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Prince Harry: In Afghanistan flying Apache copters
CAMP BASTION , Afghanistan (AP) — Prince Harry, third in line to the British throne, flew into southern Afghanistan on Friday to begin a four-month combat tour as a gunner for an attack helicopter.
The 27-year-old who has made headlines around the world for his partying is returning to Afghanistan for a second tour. He will start work as an Apache co-pilot and gunner within 10 days in the country's restive Helmand province, the British military said.
It is a definite shift from last month, when embarrassing naked photos emerged of Harry in a Las Vegas hotel room playing strip billiards.
Looked relaxed if slightly tired, Harry gave a thumbs-up Friday after a long journey on a troop carrier flight from England to Britain's Camp Bastion, a sprawling desert base close to the town of Lashkar Gah.
Capt. Harry Wales, as he is known in the military, wore his combat uniform and joined his 100-strong unit — the 662 Squadron, 3 Regiment Army Air Corps.
Britain has around 9,500 troops in Afghanistan, mainly based in Helmand province, and has suffered 425 deaths since the start of operations against the Taliban in 2001.
"Prince Harry, like any soldier, considers it a great honor to represent his country in her majesty's armed forces wherever it chooses to deploy him," St James's Palace said in a statement. Harry did not speak as he arrived in Helmand.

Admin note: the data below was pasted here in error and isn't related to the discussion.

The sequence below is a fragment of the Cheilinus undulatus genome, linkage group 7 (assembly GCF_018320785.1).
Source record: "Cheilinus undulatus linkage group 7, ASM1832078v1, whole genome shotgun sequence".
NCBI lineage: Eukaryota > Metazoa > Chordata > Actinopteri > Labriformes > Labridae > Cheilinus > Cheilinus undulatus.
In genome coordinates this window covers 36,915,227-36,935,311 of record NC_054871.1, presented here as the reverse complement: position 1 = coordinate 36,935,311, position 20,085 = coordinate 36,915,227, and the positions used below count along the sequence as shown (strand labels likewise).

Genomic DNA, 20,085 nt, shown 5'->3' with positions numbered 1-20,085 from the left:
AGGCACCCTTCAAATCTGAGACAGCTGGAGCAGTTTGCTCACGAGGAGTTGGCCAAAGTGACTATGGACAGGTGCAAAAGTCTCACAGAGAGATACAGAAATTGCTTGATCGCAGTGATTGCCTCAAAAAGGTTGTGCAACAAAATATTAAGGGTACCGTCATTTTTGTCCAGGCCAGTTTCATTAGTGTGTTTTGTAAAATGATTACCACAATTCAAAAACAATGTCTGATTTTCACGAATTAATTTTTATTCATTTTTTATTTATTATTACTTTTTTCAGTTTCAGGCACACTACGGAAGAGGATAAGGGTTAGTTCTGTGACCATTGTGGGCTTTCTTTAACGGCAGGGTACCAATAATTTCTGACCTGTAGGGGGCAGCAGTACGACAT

The prince's previous posting as a battlefield air traffic controller in Afghanistan in late 2007 and early 2008 lasted only 10 weeks. It was cut short after his secret deployment was made public.
With that, he became the first member of the British royal family to serve in a war zone since his uncle, Prince Andrew, flew as a helicopter pilot in the Falklands conflict with Argentina in 1982.
With typical humor, Harry joked about his nickname "the bullet magnet."
Britain's defense ministry said it decided to confirm Harry's deployment on this occasion after a threat assessment concluded that acknowledging his presence in Afghanistan would not put the royal or his colleagues at further risk.
In an interview last March, Harry insisted he was eager to return to combat after training to fly Apache helicopters at U.S. bases in California and southern Arizona.
"I've served my country. I enjoyed it because I was with my friends. And, you know, everyone has a part to play," he told CBS News.
"You can't train people and then not put them into the role they need to play. For me personally, as I said, I want to serve my country. I've done it once, and I'm still in the Army, I feel as though I should get the opportunity to do it again," he said.
In May 2007, the British military prevented Harry from heading out on a planned six-month tour of duty to Iraq because the risks to his safety were deemed too great.
This information is based on a pool report.
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